68-swing-ahead.jpeg

69-Galicias-highest-swing - Copy.jpeg

6-Embalse-de-As-Portas.jpg

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Raggy

Veteran Member
Year of past OR future Camino
2021
Great to see a route that takes pilgrims off the road here. Not thrilled about gravel but I am not qualified to judge that.

I have walked this stage once in heavy rain with poor visibility and once in fair weather. It's not the worst stretch of roadside but it's scary enough. It's wide enough, empty enough, and straight enough to encourage drivers to drive fast ... but narrow enough and curved enough to put walkers in danger. On the rainy day when I walked it, most drivers were going at a very sensible, slow, speed ... but a few tore through as though they (and we) were invulnerable.
 

peregrina2000

Moderator
Staff member
I too have walked this stretch a couple of times, but both times was lucky that I went through when the road was closed to traffic, because of all the construction that was going on. I could see though how it would be dangerous with lots of traffic. The part that was off-road, particularly the descent on a shale hillside, was challenging, especially when wet and slippery.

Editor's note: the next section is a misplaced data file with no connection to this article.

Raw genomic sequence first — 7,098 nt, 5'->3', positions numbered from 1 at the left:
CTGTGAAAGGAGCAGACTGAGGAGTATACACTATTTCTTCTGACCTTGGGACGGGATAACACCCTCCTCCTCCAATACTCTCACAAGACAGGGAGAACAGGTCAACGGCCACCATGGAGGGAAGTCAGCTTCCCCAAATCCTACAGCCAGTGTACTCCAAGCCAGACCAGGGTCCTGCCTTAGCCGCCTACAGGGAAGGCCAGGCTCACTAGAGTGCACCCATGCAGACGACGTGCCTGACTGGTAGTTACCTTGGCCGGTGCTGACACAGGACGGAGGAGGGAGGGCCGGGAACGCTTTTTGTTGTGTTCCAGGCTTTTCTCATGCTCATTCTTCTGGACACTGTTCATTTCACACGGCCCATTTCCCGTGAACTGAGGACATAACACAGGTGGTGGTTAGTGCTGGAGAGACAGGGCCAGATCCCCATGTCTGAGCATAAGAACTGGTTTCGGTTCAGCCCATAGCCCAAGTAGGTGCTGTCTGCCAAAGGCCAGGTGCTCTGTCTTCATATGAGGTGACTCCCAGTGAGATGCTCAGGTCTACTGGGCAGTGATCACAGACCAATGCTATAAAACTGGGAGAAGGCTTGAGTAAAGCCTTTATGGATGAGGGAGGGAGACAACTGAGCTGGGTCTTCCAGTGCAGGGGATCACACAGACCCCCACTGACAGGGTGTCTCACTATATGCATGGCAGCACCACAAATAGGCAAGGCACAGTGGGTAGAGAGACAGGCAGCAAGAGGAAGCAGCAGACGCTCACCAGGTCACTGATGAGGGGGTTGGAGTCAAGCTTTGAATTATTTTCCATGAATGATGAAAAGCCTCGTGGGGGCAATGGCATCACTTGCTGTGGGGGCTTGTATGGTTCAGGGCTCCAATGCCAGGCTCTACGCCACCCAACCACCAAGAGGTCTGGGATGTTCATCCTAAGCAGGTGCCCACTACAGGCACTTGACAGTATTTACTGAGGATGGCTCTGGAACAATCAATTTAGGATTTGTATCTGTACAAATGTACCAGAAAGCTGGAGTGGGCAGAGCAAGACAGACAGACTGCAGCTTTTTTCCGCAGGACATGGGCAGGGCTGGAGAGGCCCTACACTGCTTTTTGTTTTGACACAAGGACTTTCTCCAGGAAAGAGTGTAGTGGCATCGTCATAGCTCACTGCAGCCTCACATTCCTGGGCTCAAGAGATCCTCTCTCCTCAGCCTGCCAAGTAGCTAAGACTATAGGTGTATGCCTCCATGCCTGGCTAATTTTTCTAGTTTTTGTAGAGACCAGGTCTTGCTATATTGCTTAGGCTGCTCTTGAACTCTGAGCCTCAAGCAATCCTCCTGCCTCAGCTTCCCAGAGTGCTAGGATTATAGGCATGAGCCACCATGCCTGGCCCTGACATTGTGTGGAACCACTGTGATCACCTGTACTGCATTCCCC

Like @Raggy, I don’t think gravel is the best solution, but it is probably short term cheapest. Galicia surely loves its hormigón trails! I think there are very few kms of any Camino trail in all of Galicia that have remained “un-improved” by gravel. I know that FICS (the big international Camino Confraternity) has filed several formal complaints about different stretches being turned to crushed rock, but I don’t think they have had any success.
 

Raggy

Veteran Member
Year of past OR future Camino
2021